Article: Concentration and Trustbusting in the Seed Industry

From Food First Institute for Food and Development Policy

By Alexandria Fisher

Until the 1970s the US seed market was relatively unconcentrated,[1] but during the last 40 years, the seed industry has shifted from a competitive sector, composed primarily of small, family-owned firms, to an industry dominated by a small number of transnational corporations.[2] Today the seed industry is dominated globally by Monsanto, DuPont and Syngenta.[3]

Changes in regulations allowing transgenic crops to be patented created a rash of mergers and acquisitions, allowing firms to gain virtual monopolies by patenting new plant traits.[4] Today, five companies own 54 percent of the world’s seed that is under patent protection. Monsanto alone captured 22.4 percent of the global proprietary seed market.[5]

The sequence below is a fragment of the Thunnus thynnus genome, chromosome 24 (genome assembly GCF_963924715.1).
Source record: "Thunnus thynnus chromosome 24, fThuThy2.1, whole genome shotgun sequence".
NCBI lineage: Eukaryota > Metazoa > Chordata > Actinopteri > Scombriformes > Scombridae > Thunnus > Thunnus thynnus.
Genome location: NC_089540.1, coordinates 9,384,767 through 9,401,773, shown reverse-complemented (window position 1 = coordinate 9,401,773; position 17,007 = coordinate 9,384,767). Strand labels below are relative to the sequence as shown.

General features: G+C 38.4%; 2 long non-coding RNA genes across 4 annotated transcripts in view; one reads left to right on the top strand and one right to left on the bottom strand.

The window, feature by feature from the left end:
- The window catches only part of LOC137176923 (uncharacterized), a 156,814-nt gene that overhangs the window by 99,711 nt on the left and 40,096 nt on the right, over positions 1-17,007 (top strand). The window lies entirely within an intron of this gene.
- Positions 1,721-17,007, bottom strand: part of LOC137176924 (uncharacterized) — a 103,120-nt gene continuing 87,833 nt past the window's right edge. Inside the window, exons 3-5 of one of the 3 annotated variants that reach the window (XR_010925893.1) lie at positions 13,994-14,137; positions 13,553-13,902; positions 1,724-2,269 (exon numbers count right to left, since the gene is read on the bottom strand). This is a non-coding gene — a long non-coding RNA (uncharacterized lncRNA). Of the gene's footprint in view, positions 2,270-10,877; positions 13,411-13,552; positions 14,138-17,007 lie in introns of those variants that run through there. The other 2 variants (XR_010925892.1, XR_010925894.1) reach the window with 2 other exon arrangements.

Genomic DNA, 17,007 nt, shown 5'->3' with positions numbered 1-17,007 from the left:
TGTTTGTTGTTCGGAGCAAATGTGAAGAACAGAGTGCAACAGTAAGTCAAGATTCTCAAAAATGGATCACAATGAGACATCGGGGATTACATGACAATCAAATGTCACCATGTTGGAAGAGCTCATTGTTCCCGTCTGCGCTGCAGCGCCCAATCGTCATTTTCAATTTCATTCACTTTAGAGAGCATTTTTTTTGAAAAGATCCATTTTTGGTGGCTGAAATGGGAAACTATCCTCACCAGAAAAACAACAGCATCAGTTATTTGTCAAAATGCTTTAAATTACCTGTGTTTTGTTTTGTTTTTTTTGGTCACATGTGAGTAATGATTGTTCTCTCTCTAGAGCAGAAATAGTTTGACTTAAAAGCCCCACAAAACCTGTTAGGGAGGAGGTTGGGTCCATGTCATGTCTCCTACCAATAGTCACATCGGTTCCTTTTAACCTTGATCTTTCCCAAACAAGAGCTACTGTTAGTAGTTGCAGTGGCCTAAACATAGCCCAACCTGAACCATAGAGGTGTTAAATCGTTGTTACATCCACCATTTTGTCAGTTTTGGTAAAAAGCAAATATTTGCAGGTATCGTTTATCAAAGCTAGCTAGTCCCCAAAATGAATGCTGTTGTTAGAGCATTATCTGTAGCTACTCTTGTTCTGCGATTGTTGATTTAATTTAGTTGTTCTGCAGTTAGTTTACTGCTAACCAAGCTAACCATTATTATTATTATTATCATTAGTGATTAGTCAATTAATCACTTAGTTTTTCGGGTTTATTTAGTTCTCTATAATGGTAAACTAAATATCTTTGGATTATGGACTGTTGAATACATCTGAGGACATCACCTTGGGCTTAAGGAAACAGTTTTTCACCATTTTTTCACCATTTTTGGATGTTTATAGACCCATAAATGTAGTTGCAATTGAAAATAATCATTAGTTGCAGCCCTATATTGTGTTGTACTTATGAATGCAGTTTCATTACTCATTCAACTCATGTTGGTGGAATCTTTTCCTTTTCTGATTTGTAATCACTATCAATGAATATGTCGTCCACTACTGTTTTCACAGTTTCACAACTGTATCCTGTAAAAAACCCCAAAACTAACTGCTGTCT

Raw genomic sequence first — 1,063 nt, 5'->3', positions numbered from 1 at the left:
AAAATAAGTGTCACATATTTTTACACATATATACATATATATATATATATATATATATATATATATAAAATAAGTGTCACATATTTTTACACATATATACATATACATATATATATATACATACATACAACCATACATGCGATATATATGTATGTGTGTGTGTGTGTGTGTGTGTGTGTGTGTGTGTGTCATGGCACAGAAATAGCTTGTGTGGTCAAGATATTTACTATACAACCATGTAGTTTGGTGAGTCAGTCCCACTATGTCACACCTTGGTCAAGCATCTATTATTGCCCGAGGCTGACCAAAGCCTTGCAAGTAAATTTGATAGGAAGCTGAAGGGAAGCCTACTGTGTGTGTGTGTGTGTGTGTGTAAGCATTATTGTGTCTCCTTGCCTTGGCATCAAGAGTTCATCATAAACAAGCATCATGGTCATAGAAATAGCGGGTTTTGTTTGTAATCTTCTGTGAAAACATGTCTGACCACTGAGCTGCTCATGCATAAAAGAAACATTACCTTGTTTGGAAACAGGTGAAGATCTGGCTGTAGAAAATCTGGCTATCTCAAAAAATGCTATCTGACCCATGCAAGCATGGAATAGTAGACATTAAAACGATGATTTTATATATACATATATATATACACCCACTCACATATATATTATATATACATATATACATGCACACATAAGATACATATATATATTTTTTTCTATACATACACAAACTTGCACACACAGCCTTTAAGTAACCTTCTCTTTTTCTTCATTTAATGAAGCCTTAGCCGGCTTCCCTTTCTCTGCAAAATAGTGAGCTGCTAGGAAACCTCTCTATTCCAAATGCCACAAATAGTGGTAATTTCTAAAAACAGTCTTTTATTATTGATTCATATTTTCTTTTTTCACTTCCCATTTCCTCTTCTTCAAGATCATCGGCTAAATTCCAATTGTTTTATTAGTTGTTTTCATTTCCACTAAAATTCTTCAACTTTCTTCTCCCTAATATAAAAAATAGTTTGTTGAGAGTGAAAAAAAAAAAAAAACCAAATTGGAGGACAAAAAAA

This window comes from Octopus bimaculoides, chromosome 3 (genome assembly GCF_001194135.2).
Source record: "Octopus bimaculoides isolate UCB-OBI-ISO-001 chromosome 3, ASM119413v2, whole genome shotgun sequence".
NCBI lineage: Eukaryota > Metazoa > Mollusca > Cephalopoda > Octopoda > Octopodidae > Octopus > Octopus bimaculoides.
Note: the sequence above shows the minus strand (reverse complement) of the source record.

What has been the result?

The prices farmers pay for seed have increased 146 percent since 1999, and 64 percent of the increase has occurred in the last three years.[5] The price of seeds is increasing faster than any other farm input, such as fertilizer or farm machinery. [1] This price gouging can occur, in part due to lack of competition faced by Monsanto and other companies dominating the US seed industry. This price gouging will only get worse if consolidation continues unchecked.

To read the full article and view citations, click HERE

To read a comprehensive article on seed industry concentration, go to:

Also see the other three pieces of our  four part series on this issue from December 2009: PART 1; PART 3; PART 4

Leave a comment

Your email address will not be published.